Tata Motors will split its passenger vehicle (PV), including electric vehicle (EV) activities into a separate subsidiary through a down sale, the company said on Friday in a stock exchange notification.
The move aims to secure “mutually beneficial strategic alliances” that provide access to products, architecture, powertrains, new age technologies and capital, he added. Selling in recession means that the photovoltaic business will not carry any debt from the existing business.
The company will also see a change of custody. Shailesh Chandra, President of EV and Corporate Strategy, will replace Mayank Pareek as President of Photovoltaic Activities, including EV, effective April 1. Pareek will leave the company after six years at the end of February 2021. Chandra and Pareek will work on the transition in the coming weeks.
“The board of directors of TML (Tata Motors) has in principle approved the company’s PV subsidiary (including electric vehicles) by transferring the relevant assets, IP and employees directly related to the photovoltaic activity so that it be fully functional on a stand-alone basis through a recessionary sale, “the company said in the release. All changes are subject to the approval of regulators, creditors and shareholders, and the process is expected to be completed within a year.
The PV activity has weighed on the company for many years in terms of financial performance. He suffered an operational loss of Rs 500 crore during the first nine months of the current financial year. “This is a bold and positive move from a strategic point of view and it will help them (photovoltaic business) find a partner. It will allow them to focus more on commercial and passenger vehicle activities,” said Mitul Shah, vice president of Reliance. Securities.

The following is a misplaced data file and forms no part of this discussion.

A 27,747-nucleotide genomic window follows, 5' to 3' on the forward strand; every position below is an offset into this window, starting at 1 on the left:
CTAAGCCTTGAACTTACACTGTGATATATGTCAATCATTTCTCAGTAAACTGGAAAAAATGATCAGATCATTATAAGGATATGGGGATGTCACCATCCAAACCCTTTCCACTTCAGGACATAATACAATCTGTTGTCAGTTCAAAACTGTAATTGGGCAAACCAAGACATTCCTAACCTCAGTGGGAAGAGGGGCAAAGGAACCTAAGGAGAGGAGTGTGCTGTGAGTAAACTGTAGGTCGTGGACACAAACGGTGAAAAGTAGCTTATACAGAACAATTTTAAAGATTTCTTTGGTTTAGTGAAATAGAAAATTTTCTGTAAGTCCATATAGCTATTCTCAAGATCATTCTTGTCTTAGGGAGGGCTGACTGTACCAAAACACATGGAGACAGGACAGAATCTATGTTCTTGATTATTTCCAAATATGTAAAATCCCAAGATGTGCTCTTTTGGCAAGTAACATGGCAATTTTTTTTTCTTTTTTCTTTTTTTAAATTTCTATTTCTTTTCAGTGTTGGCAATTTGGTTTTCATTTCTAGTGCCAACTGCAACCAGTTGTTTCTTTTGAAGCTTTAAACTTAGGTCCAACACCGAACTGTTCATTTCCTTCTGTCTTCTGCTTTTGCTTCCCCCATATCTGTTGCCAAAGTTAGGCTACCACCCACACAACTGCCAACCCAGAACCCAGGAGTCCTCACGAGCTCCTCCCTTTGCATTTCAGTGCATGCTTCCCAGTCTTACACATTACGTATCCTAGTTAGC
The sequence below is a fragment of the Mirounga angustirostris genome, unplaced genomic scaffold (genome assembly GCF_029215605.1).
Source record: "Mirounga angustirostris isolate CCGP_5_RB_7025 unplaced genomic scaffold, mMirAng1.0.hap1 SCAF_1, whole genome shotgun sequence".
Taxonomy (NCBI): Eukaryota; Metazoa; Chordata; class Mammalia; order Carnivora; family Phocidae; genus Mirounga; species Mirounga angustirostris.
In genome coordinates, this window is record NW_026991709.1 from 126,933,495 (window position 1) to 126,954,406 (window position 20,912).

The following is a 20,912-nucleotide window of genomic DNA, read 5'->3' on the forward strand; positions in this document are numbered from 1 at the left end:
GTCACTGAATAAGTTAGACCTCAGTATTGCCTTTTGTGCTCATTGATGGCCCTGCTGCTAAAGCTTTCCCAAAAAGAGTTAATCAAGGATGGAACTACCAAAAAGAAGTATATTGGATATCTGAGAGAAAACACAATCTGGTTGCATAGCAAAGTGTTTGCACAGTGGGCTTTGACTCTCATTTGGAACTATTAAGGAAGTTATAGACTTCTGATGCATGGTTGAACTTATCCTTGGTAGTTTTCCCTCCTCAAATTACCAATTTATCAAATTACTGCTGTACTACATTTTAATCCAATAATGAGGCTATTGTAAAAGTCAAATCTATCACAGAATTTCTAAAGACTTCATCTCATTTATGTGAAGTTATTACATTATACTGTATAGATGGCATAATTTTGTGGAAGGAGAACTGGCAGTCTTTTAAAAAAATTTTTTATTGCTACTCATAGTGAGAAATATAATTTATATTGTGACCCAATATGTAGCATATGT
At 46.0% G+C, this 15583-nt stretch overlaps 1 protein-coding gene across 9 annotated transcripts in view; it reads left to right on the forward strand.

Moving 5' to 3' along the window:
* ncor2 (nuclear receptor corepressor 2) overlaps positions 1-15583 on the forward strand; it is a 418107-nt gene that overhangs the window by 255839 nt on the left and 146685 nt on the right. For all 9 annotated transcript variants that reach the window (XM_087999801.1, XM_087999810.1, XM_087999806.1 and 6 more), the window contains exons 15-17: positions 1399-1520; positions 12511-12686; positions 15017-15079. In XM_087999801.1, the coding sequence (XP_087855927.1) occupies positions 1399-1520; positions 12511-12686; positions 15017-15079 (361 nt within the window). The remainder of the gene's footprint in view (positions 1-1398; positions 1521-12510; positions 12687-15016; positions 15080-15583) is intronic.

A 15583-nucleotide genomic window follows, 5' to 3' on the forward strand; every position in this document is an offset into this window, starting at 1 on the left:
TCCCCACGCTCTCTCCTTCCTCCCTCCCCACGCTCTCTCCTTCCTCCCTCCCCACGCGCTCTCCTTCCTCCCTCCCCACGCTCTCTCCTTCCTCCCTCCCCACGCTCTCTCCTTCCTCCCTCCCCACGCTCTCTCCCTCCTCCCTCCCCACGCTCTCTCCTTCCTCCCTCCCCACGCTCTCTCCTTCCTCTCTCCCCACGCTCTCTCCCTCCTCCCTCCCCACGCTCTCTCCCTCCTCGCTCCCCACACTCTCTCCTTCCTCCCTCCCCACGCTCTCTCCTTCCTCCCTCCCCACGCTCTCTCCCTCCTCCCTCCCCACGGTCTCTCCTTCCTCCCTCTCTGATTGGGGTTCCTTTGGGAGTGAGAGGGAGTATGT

However, certain shared services and central functions will be retained within the company in order to achieve cost savings for the entire group. The proposed transfer will be implemented through a plan of arrangement, which will be submitted to the company’s board of directors for approval in the coming weeks, he said.
This decision comes in a rapidly changing landscape of photovoltaic activity in the form of tighter emission standards, a push towards electrification, increased disruption of autonomous and connected technologies.
“In addition, India continues to remain an attractive market for global OEMs while the aspirations of the Indian consumer continue to rise, necessitating increased investment in contemporary products in a competitive market,” said the society.
Some are skeptical about this decision, given the company’s track record. “I don’t know if this will work in favor of shareholders, given their experience in finding strategic partners”, Mahantesh Sabarad, head of equity at SBICAP Securities.
Tata Motors has ousted several companies in the past to find a strategic partner, but has not had much success. The only notable example is the construction equipment sector, which it managed to sell to Hitachi Construction after transforming it into a separate entity, he said.
In recent years, its PV activity has implemented a strong turnaround in terms of products. It has earned its right to grow by launching a series of successful products such as the Tiago, the Tigor, the Nexon, the Hexa, the Harrier and, more recently, the Altroz and the Nexon EV.
While a fully updated BS-VI ready-to-use product portfolio based on the Impact 2.0 design philosophy has helped the entire company, the recent COVID-19 increases the challenges the business faces. The company will take decisive steps to strengthen its business over the long term.